Mercifully, the mini vans, the local “bus” service, are on strike today until 6 pm, leaving the streets and intersections clear and crossing the steeets less hazardous.Have to say, getting around on foot, my favored mode of transportation when I travel, has been curtailed here in La Paz. I only cross an intersection, always clogged with at least a dozen cars, by crossing with a woman holding a baby and falling into lock step with her. Within an hour of arriving to my hotel I was clipped by a car and fell. Fortunately, I was not injured, not even a bruise, but I sure was scared. Many shopkeepers came to my assistance, brought me a chair, insisted I remove my shoes and socks so they could examine me. All a comfort. Now, when I walk down the street to purchase my bottled water, I am recognized and fussed over. Since that experience I have been extra cautious and last night did not go to the restaurant I wanted to go to because I would have had to cross a particularly busy intersection and it was dark. There are traffic lights. No one obeys them. I came back and ate at my hotel. Today pedestrians have a respite and I will be back from my tour by 6 pm when the mini vans take to the streets again.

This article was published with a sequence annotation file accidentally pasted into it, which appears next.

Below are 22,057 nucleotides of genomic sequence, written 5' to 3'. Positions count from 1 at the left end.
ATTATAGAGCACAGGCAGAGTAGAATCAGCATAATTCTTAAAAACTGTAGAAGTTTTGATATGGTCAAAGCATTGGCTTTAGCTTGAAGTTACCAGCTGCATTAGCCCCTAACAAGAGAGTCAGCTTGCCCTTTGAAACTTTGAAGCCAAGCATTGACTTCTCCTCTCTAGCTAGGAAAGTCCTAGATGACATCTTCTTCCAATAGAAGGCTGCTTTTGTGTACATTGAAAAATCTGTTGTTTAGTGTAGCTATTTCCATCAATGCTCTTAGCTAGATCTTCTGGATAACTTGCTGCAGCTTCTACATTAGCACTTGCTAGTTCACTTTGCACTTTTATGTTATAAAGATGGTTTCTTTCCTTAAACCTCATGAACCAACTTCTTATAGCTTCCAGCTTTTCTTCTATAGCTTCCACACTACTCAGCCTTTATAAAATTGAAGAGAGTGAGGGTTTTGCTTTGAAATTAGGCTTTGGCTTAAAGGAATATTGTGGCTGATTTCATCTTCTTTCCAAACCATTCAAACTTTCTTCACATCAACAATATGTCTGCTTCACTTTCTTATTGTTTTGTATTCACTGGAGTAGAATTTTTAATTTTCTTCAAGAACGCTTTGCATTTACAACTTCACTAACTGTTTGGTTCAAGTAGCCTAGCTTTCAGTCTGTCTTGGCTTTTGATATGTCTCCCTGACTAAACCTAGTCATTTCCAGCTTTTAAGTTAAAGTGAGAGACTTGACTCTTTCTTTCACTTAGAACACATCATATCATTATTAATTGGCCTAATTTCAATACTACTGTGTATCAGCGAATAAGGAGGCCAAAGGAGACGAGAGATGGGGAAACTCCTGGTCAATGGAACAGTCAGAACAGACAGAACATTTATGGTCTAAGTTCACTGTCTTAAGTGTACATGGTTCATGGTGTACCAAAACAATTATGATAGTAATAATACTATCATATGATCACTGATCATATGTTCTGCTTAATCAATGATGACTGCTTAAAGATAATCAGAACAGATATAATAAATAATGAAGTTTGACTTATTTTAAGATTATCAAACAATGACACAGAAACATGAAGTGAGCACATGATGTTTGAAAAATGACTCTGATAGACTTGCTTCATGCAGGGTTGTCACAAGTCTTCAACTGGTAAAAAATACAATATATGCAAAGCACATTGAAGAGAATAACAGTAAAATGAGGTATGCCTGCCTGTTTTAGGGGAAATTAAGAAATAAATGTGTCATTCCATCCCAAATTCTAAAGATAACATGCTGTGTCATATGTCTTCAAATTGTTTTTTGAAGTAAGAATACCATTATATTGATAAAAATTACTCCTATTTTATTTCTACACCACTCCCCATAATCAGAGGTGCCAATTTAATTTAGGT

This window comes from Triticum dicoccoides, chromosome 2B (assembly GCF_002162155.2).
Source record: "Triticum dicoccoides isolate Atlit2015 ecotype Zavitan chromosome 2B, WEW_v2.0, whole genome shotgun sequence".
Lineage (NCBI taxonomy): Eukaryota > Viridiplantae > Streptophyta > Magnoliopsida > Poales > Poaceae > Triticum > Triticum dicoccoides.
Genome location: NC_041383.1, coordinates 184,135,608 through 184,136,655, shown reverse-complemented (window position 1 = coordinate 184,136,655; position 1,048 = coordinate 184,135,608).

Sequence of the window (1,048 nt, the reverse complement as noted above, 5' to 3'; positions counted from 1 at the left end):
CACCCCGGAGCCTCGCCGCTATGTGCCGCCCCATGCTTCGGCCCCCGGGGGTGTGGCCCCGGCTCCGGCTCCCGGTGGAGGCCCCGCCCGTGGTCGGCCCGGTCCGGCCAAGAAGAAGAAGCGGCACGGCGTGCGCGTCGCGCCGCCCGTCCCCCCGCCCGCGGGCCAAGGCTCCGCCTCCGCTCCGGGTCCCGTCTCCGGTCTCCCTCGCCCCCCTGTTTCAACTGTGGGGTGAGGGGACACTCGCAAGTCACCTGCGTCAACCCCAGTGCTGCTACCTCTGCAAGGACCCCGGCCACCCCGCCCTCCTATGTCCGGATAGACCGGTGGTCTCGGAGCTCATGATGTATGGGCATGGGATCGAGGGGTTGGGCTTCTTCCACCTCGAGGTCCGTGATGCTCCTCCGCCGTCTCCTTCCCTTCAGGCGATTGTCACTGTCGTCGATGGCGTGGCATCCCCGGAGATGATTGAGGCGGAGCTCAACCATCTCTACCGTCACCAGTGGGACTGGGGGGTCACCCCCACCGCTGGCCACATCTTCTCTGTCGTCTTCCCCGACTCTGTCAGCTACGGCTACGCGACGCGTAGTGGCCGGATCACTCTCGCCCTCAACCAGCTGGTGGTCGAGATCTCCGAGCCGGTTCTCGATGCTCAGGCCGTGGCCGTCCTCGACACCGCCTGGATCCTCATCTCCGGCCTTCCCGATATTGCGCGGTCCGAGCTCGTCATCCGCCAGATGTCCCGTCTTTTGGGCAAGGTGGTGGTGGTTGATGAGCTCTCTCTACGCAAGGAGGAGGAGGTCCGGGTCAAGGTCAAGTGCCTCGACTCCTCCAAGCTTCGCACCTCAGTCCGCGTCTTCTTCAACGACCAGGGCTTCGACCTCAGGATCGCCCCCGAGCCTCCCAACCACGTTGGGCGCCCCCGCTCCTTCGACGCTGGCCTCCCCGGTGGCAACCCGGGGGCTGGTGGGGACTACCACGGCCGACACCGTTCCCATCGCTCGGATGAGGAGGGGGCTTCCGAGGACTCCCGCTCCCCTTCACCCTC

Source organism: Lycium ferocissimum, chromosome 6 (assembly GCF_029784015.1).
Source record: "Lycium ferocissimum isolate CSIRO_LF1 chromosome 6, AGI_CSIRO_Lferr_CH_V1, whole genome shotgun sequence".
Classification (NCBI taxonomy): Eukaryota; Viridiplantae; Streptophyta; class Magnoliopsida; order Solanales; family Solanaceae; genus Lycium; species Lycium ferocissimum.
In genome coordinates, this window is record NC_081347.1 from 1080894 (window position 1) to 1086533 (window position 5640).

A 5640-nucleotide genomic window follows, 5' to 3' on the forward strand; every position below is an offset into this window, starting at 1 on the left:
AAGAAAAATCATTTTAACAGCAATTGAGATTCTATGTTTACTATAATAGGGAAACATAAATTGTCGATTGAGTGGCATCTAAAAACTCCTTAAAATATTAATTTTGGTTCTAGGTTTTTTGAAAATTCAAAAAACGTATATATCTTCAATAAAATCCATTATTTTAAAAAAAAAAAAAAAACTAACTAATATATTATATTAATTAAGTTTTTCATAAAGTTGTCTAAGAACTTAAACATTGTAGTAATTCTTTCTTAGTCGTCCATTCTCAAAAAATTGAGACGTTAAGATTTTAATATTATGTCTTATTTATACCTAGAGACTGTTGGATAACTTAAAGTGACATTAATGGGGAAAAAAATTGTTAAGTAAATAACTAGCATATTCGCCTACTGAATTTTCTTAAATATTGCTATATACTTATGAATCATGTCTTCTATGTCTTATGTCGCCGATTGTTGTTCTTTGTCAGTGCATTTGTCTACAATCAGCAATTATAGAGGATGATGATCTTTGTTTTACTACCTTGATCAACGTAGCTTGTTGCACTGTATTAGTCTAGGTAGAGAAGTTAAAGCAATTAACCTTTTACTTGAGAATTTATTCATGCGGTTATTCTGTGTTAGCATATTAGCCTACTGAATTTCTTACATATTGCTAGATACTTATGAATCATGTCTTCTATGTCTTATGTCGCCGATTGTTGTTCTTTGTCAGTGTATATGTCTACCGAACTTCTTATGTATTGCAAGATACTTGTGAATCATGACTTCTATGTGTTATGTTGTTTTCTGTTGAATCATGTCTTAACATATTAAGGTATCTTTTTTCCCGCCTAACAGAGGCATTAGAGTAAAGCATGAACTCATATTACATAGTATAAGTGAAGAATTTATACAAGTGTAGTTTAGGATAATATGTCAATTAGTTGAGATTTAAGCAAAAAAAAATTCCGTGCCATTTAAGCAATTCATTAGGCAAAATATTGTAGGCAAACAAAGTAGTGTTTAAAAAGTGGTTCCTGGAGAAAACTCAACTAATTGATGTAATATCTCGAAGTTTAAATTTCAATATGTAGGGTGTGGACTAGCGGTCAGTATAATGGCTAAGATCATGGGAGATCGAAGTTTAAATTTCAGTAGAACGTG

Having heard all about San Pedro prison from tour guides and reading about it on line, I walked over to the prison this morning to see for myself.
Not inviting. The prison sits right on the lovely San Pedro square. It has a storied history. Said to produce some of the best cocaine in he world, the prison functions as a society unto itself. There are no guards inside. The only role for a guard is to determine who goes in the front and only door and who goes out.
The prison rules itself through “officials” who are elected within the prisoner population. Every man must pay for his cell so if he is a rich drug lord, he can have a swank apartment with private bath, hot tub and cable TV. If he is poor, he may have sleep in a hallway. The prison has several restaurants and bars. Families live there with their incarcerated member. Ten years ago a young backpacker was arrested and thrown into San Pedro. When he was released he wrote a memoir, Marching Powder. Brad Pitt bought the film rights but has yet to make the movie.